Detecting COVID-19 in a population is usually done in two ways: by testing antibodies or running a PCR test. But neither can find variants.
PCR is a fantastic technique for identifying the presence of a viral species (such as SARS-CoV-2) in a sample, but it can’t detect variants because it isn’t sensitive enough to give the more specific genetic sequence that sets it apart.
Think of it this way: it’s like identifying that someone is part of a particular family from their surname, but not being able to determine which family member it is.
We need more specific data. To find variants, we need sequencing.
What is sequencing?
Sequencing is a technique that will show the individual identity of a sample by revealing each nucleotide (unit of genetic information) in the genetic chain. Most of the nucleotide will be the same, but very small nucleotide differences can end up having a big effect on how easily the virus spreads.
For SARS-CoV-2, which is made of ribonucleic acid (RNA), PCR targets and amplifies a small region unique to this species of coronavirus. It will not pick up any other type of virus and ignores the other six known species of coronavirus.
However, while distinct coronaviruses are genetically different enough to be separated by a PCR test, variants differ by only just a few nucleotides and require a much more sensitive test – sequencing.
More simply, PCR shows that SARS-CoV-2 is present, and sequencing shows which variant it is.
Sequencing is the step that occurs after a PCR, so it takes a few extra days to receive the results. This is why information on the origin or variant involved in an outbreak is ‘on delay’ after identifying that an outbreak has occurred.
Sequencing can tell us two things: firstly, whether the virus may have mutated in a concerning way, and secondly, where the outbreak originated by tracing the movements and lineages of variant strains.
Because sequencing can identify and track tiny changes to viral RNA, it is only used for positive COVID-19 samples.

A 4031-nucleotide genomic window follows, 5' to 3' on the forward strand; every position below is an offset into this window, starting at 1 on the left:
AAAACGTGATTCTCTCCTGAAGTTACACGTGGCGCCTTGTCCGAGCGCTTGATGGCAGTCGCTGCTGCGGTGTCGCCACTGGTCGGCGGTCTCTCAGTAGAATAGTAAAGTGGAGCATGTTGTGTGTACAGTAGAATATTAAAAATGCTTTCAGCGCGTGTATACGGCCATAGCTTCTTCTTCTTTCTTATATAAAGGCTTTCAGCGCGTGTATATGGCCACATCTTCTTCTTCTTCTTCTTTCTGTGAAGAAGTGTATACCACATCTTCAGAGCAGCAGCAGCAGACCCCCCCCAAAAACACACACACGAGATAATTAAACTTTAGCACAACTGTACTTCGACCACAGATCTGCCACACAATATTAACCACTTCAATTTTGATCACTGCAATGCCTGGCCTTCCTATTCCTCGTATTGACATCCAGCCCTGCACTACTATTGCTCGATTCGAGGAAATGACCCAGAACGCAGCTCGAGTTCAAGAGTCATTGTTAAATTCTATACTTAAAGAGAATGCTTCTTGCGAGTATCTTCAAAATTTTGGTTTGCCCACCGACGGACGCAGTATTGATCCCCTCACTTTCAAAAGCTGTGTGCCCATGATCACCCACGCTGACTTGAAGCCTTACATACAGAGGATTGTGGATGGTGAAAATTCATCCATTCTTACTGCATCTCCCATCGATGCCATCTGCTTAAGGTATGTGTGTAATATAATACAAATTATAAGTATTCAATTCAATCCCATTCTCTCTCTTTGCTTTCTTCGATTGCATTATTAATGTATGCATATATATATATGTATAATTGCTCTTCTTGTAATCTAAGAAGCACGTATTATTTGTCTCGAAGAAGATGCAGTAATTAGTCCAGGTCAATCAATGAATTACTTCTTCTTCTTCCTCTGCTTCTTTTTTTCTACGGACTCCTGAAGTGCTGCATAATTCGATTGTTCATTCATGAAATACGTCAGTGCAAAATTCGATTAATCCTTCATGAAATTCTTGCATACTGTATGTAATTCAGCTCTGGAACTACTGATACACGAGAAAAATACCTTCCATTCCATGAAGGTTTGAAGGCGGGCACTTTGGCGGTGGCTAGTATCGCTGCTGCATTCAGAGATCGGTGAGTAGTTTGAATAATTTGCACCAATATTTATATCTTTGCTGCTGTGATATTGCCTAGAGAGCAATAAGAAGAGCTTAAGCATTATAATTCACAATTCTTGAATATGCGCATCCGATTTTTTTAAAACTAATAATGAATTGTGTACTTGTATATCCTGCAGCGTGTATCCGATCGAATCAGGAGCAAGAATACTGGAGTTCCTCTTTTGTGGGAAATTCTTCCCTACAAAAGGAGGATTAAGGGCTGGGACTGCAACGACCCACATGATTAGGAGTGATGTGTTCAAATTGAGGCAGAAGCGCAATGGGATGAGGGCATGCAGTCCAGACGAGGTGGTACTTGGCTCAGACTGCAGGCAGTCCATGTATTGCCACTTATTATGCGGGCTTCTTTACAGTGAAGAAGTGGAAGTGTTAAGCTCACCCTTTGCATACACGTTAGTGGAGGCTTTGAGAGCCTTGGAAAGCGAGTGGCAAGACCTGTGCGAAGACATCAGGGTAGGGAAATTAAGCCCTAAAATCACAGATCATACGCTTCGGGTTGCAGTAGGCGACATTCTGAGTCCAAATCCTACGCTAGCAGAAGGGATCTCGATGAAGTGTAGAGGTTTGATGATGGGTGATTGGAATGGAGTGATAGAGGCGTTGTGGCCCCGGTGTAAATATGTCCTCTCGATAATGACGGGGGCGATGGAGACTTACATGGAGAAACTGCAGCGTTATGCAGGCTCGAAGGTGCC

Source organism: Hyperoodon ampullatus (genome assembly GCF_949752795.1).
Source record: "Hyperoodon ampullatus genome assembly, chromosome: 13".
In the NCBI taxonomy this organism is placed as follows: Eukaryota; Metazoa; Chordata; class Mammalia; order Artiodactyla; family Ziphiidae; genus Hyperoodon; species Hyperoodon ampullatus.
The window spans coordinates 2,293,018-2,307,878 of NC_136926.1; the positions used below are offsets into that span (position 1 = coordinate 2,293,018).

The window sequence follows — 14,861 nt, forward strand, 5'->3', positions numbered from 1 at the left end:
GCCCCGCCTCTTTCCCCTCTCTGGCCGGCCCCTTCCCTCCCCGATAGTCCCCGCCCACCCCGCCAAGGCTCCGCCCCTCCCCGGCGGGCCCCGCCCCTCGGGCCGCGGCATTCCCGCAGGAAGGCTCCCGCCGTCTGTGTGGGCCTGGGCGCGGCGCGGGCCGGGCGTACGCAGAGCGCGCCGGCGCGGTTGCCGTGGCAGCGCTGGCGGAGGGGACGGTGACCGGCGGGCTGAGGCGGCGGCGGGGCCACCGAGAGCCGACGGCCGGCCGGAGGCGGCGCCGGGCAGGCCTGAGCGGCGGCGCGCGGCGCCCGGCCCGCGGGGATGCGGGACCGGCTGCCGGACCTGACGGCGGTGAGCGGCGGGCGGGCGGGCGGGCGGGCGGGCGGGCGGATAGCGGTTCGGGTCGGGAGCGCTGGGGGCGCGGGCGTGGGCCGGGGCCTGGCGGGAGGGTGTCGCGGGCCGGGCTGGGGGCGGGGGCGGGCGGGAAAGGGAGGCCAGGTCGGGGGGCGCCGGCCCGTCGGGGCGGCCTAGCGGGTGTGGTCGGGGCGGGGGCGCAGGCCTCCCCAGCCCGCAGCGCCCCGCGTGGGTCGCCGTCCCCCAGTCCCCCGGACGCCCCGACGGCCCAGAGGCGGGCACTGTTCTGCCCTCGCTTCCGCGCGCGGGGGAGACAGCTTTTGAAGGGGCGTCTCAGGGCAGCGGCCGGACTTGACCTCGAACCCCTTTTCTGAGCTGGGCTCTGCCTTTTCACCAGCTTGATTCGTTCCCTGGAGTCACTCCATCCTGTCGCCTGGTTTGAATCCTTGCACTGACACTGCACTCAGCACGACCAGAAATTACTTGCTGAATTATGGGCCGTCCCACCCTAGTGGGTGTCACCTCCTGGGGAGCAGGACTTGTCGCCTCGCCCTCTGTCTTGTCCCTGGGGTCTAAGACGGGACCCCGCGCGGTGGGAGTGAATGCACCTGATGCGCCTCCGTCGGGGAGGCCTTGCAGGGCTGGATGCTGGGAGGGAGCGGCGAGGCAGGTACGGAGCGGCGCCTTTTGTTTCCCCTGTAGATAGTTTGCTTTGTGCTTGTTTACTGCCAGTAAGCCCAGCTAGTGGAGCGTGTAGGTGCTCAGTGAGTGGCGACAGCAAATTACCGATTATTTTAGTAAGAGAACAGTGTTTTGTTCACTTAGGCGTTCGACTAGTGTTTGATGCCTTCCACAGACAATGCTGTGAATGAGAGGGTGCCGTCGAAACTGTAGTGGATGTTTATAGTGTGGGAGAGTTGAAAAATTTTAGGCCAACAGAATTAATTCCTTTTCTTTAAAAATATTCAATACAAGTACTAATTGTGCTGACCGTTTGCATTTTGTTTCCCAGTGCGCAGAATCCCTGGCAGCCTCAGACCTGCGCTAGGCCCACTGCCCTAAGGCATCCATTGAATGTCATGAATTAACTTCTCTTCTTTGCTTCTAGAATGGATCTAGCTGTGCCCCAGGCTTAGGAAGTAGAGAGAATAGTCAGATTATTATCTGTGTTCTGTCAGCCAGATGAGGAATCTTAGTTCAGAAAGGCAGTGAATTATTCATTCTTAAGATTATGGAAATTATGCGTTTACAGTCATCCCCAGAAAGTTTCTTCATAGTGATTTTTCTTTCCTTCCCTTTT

Is sequencing used in India to find variants?
Currently, there are many different variants of SARS-CoV-2 that arise from mutations, as shown through sequencing.
This reveals where exactly the mutations occur in the RNA sequence, to see whether the mutation is likely to change the characteristics of COVID-19 symptoms or the transmission of the virus. It can also help track the ‘migration’ of strains through a population.
The strain has around 15 mutations, but not all mutations are necessarily concerning. B1.617 is called a ‘double mutant’ because only two of its mutations are of particular note; they occur in the 452nd and 484th position of the nucleotide chain, and both are parts of the spike proteins that help the virus break into our cells.
These individual mutations were both found in other variants, the former in the US and the latter in the UK and South Africa, but this particular variant cropping up in India contains both mutations together.
This is why the variant is now under investigation. However, it is still unclear whether the variant contributes to the rise in cases seen today.
The difficulty is that the variant can only be detected through the sequencing of a PCR sample. This is time-consuming and expensive, so only a small selection of samples will be sent for sequencing.
This means that the true number and variety of variants in a population cannot be accurately estimated unless the sample size is big enough. This becomes increasingly problematic when testing resources are scarce.
For example, even though sequencing requires samples from a PCR test, many states and regions in India are using antibody testing instead; in Uttar Pradesh, 60% of tests were this type.
In addition, less than 5% of the PCR tests are being sequenced, presumably due to a lack of resources. Between January and March 2021, less than 1% of positive COVID-19 samples were sequenced, or about 7500 out of over a million samples.
So while the variant has been detected in India, there is no accurate reflection of whether it is contributing to the rise in cases or to mortality.
This means the B1.617 variant is still well and truly in the ‘unknown’ zone, and so is still under investigation.
Deborah Devis is a science journalist at Cosmos. She has a Bachelor of Liberal Arts and Science (Honours) in biology and philosophy from the University of Sydney, and a PhD in plant molecular genetics from the University of Adelaide.
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